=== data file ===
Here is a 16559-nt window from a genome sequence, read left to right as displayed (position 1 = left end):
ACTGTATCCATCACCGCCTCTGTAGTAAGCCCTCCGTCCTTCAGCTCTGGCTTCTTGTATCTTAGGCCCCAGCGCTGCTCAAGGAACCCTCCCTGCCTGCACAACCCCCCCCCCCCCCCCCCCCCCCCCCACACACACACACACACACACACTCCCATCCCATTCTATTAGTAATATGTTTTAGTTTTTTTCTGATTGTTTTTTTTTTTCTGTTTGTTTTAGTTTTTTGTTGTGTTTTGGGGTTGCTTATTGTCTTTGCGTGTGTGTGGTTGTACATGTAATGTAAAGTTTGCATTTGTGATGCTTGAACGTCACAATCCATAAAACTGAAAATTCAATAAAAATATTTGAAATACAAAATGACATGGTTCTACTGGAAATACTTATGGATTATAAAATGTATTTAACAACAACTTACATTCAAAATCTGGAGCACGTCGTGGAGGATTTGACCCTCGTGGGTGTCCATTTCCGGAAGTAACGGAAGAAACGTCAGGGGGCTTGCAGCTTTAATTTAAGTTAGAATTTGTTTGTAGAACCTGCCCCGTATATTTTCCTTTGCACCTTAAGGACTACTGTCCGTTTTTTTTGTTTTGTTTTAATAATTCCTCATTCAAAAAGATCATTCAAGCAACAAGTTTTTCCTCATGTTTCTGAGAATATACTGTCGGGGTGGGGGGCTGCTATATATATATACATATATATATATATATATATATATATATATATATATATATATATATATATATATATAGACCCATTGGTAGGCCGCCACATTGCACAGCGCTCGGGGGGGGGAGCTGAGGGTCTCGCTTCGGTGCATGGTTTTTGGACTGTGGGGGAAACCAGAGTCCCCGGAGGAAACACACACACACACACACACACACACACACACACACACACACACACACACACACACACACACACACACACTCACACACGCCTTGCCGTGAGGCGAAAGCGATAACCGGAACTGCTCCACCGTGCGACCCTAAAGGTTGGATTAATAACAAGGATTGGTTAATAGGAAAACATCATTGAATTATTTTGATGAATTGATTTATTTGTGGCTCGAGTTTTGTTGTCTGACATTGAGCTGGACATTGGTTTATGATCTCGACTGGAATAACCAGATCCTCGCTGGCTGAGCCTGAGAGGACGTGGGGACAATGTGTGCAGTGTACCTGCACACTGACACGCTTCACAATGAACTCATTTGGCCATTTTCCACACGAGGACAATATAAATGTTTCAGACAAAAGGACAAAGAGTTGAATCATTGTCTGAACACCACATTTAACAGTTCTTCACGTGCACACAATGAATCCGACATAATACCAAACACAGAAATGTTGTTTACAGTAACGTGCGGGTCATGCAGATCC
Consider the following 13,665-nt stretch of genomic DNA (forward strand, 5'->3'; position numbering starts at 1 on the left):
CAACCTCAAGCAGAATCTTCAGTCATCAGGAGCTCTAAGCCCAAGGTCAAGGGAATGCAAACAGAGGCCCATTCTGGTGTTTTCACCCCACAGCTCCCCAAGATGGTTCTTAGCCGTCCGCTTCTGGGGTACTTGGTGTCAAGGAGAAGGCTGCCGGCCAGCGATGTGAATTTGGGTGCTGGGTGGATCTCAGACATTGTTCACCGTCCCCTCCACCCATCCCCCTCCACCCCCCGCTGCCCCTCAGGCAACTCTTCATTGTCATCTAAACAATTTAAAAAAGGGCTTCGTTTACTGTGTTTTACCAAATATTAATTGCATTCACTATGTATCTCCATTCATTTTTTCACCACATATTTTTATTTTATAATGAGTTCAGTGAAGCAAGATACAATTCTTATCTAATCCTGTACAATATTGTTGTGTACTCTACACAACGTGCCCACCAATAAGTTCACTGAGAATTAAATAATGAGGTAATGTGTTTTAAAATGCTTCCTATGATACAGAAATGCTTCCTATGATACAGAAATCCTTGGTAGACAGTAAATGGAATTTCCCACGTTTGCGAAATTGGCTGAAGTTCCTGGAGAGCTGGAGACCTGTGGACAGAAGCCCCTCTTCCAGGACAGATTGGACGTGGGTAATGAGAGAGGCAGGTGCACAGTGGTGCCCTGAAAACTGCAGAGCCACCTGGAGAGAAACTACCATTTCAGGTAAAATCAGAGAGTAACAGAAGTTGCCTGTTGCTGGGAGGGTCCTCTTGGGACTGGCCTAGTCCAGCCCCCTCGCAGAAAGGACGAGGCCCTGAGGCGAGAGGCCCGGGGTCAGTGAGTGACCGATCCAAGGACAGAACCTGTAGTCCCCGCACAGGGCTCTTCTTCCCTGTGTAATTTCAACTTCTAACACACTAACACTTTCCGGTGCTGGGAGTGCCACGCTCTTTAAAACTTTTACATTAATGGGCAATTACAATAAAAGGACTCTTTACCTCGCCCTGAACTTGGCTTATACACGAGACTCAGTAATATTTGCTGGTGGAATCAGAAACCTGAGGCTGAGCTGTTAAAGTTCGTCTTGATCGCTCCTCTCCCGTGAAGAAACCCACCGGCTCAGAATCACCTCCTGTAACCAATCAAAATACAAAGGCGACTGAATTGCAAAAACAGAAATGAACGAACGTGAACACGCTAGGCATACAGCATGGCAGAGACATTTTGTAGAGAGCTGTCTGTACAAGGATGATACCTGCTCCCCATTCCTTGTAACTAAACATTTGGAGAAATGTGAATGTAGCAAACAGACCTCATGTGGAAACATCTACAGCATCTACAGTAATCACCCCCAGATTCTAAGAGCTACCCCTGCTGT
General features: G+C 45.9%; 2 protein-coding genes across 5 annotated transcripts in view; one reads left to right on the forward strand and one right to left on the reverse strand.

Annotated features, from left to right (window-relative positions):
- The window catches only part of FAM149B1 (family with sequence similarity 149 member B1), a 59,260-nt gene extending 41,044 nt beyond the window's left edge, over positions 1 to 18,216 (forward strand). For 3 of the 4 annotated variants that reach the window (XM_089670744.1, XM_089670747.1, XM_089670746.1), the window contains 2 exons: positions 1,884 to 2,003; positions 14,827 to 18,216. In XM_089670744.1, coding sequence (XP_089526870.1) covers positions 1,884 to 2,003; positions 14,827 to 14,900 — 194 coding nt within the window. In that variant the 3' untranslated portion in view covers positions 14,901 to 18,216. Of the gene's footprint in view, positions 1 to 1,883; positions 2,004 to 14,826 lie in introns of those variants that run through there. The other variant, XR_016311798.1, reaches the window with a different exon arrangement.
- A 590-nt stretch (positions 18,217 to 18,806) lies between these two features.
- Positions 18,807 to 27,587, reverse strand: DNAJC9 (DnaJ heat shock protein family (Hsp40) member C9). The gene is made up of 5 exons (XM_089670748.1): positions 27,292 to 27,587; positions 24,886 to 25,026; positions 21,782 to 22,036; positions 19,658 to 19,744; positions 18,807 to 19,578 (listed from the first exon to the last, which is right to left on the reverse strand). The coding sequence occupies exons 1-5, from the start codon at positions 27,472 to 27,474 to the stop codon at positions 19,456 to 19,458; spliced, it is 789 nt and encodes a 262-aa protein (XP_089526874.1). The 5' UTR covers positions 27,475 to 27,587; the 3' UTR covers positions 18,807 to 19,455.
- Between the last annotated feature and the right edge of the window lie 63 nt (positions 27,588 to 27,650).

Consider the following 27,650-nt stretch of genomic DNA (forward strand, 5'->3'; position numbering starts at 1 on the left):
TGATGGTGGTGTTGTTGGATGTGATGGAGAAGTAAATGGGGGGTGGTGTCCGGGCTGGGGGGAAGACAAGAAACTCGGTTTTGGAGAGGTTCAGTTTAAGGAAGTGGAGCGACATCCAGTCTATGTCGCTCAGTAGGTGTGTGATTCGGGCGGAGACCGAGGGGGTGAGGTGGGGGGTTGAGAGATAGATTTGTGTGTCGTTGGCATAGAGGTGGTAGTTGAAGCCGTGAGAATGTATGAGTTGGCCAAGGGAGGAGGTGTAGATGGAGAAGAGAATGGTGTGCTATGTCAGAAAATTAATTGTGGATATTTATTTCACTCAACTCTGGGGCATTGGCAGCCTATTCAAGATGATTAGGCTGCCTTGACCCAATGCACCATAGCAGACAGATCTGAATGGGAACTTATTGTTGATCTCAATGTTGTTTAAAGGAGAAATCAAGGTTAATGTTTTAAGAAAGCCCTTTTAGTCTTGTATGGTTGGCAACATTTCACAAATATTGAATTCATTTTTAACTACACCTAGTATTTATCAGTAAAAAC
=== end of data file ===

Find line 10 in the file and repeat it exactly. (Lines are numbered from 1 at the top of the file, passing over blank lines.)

- Between the last annotated feature and the right edge of the window lie 63 nt (positions 27,588 to 27,650).